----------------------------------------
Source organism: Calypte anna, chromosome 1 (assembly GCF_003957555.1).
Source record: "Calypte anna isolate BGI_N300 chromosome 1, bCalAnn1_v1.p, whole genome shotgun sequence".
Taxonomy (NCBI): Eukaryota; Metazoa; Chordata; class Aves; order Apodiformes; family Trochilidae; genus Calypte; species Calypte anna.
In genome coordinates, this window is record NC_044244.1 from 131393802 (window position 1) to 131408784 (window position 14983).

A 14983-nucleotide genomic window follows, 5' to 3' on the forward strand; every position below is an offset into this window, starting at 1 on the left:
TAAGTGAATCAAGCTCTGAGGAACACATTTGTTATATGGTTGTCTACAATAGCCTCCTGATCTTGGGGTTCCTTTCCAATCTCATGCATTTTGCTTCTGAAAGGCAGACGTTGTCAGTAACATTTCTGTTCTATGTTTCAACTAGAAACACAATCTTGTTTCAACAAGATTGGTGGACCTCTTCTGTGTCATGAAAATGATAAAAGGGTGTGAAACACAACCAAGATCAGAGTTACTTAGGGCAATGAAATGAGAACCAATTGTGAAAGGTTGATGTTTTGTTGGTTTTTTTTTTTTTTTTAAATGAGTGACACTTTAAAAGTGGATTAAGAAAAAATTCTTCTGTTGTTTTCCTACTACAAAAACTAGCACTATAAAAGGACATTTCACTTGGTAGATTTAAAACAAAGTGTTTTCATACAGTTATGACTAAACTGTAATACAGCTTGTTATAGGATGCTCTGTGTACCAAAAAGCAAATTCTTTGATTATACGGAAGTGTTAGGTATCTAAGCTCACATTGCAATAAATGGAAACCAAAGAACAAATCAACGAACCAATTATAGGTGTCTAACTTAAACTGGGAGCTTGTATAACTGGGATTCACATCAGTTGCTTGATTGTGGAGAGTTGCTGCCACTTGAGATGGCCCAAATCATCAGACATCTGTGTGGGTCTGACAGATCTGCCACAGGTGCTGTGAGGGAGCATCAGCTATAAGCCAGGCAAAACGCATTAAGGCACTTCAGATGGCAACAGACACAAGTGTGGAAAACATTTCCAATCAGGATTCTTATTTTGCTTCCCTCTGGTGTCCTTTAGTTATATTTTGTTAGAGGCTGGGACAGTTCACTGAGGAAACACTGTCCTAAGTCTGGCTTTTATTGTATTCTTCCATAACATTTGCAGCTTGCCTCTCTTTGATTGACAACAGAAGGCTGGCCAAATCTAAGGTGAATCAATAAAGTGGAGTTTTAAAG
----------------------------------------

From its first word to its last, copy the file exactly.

Source organism: Calypte anna, chromosome 1 (assembly GCF_003957555.1).
Source record: "Calypte anna isolate BGI_N300 chromosome 1, bCalAnn1_v1.p, whole genome shotgun sequence".
Taxonomy (NCBI): Eukaryota; Metazoa; Chordata; class Aves; order Apodiformes; family Trochilidae; genus Calypte; species Calypte anna.
In genome coordinates, this window is record NC_044244.1 from 131393802 (window position 1) to 131408784 (window position 14983).

A 14983-nucleotide genomic window follows, 5' to 3' on the forward strand; every position below is an offset into this window, starting at 1 on the left:
TAAGTGAATCAAGCTCTGAGGAACACATTTGTTATATGGTTGTCTACAATAGCCTCCTGATCTTGGGGTTCCTTTCCAATCTCATGCATTTTGCTTCTGAAAGGCAGACGTTGTCAGTAACATTTCTGTTCTATGTTTCAACTAGAAACACAATCTTGTTTCAACAAGATTGGTGGACCTCTTCTGTGTCATGAAAATGATAAAAGGGTGTGAAACACAACCAAGATCAGAGTTACTTAGGGCAATGAAATGAGAACCAATTGTGAAAGGTTGATGTTTTGTTGGTTTTTTTTTTTTTTTTAAATGAGTGACACTTTAAAAGTGGATTAAGAAAAAATTCTTCTGTTGTTTTCCTACTACAAAAACTAGCACTATAAAAGGACATTTCACTTGGTAGATTTAAAACAAAGTGTTTTCATACAGTTATGACTAAACTGTAATACAGCTTGTTATAGGATGCTCTGTGTACCAAAAAGCAAATTCTTTGATTATACGGAAGTGTTAGGTATCTAAGCTCACATTGCAATAAATGGAAACCAAAGAACAAATCAACGAACCAATTATAGGTGTCTAACTTAAACTGGGAGCTTGTATAACTGGGATTCACATCAGTTGCTTGATTGTGGAGAGTTGCTGCCACTTGAGATGGCCCAAATCATCAGACATCTGTGTGGGTCTGACAGATCTGCCACAGGTGCTGTGAGGGAGCATCAGCTATAAGCCAGGCAAAACGCATTAAGGCACTTCAGATGGCAACAGACACAAGTGTGGAAAACATTTCCAATCAGGATTCTTATTTTGCTTCCCTCTGGTGTCCTTTAGTTATATTTTGTTAGAGGCTGGGACAGTTCACTGAGGAAACACTGTCCTAAGTCTGGCTTTTATTGTATTCTTCCATAACATTTGCAGCTTGCCTCTCTTTGATTGACAACAGAAGGCTGGCCAAATCTAAGGTGAATCAATAAAGTGGAGTTTTAAAG